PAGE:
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Steve Race
Stephen Russell Race

1 April 1921
Lincoln, Lincolnshire, England, UK
Died22 June 2009 (aged 88)
Solihull, England, UK
Occupationsradio personality, pianist, composer
Spouses1) Marjorie Leng (d. 1969)
2) Leonie Mather

Stephen Russell Race[1] OBE (1 April 1921 – 22 June 2009[2]) was a British composer, pianist and radio and television presenter.


Born in Lincoln, Lincolnshire, the son of a lawyer, Race learned the piano from the age of five.[3] He was educated (1932–37) at Lincoln School, where he formed his first jazz band, which included a young Neville Marriner, later a major figure in the world of classical music. At sixteen, he attended the Royal Academy of Music, studying composition under Harry Farjeon and William Alwyn.

Early career[]

He joined the Royal Air Force in 1941, and formed a jazz/dance band quintet. After World War II he began a long and productive career with the BBC, where his ready wit, musicianship and broad musical knowledge made him much sought after as a musical accompanist for panel games and magazine shows, such as Whirligig and Many a Slip. In 1949 his jazz group recorded the first British bebop records.


From the 1950s to the 1980s he presented countless music programmes on radio and television. Additionally, in 1955, he was appointed the first Light Music Advisor to the early independent television company Associated-Rediffusion. He is probably best known as the chairman of the long-running light-hearted radio and TV panel game My Music from 1967 to 1994. He presented and wrote most of the questions for all 520 episodes broadcast. He also presented Jazz For Moderns on radio and Jazz 625 on television for the BBC in the 1960s. Away from music, for two years from 1970 Race co-presented (with William Hardcastle) the BBC Radio 4 "drive-time" news magazine PM.


As a composer, he produced a number of pieces in the classical, jazz and popular idioms. It is likely that the composer of light Latin American dance tunes known as "Esteban Cera" was Race hiding behind a pseudonym[citation needed]. One of his better-known compositions is the short melodic piano instrumental "Nicola" (named after his daughter). His catchy "The Pied Piper (The Beeje)" was also popular and reached No. 29 in the UK Singles Chart in March 1963,[4] but his best-known and, according to his autobiography, his most lucrative composition is his music for the Birds Eye frozen peas jingle, "Sweet as the moment when the pod went pop". In the mid 1970s 'The Pied Piper" was played as Queen's Park Rangers ran onto the pitch at the start of each home game at Loftus Road. Steve Race was a season ticket holder and keen fan of the club.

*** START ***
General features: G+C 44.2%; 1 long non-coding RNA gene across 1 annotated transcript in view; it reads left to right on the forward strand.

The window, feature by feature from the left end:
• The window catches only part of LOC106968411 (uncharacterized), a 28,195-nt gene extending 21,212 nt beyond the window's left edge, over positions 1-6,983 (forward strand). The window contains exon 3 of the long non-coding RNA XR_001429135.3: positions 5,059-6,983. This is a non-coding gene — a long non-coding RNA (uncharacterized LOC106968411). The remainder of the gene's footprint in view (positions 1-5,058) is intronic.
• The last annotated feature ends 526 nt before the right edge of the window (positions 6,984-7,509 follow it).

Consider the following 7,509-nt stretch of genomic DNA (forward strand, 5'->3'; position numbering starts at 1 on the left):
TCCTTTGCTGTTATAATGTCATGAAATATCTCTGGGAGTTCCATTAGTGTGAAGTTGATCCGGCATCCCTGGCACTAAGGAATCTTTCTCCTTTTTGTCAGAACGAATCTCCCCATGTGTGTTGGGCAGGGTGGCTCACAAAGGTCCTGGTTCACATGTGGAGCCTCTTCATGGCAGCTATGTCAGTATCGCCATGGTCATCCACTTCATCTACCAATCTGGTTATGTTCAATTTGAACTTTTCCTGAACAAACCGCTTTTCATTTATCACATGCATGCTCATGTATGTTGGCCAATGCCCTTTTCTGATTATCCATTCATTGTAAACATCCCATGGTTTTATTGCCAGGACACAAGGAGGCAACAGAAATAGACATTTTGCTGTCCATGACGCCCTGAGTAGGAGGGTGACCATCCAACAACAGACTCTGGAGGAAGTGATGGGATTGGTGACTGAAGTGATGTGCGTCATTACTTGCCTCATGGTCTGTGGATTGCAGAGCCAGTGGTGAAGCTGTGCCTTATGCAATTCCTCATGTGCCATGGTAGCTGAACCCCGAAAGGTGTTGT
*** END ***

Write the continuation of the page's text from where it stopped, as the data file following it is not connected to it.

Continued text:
Race's autobiography, Musician at Large, was published in 1979, and in 1988 Souvenir Press Ltd published his book about his grandfather's short but interesting life, from lead miner to missionary, entitled "The Two Worlds of Joseph Race".

Race was survived by his second wife and a daughter from his first marriage.


  • Piano-Style: A Complete Guide for the Modern Dance Band Pianist (sheet music, 1949)
  • Musician at Large (1979, ISBN 0413397408)
  • The King's Singers: A Self Portrait by Race, Nigel Perrin and The King's Singers (1980, ISBN 086051109X)
  • My Music (1980, ISBN 0140052062)
  • Dear Music Lover (1981)
  • Music Quiz (1983, ISBN 0297782924)


  1. "Berkshire Life". Berkshire Life. Retrieved 15 September 2008. Cite has empty unknown parameter: |coauthors= (help)
  2. "Steve Race - Telegraph". London: Daily Telegraph. 22 June 2009. Retrieved 22 June 2009.
  3. Spencer Leigh "Steve Race: Musician and broadcaster best known for his association with the programme 'My Music'", The Independent, 24 June 2009
  4. Roberts, David (2006). British Hit Singles & Albums (19th ed.). London: Guinness World Records Limited. p. 447. ISBN 1-904994-10-5.
  • Race, Steve (June 1979). Musician at Large. Methuen. ISBN 0-413-39740-8.

External links[]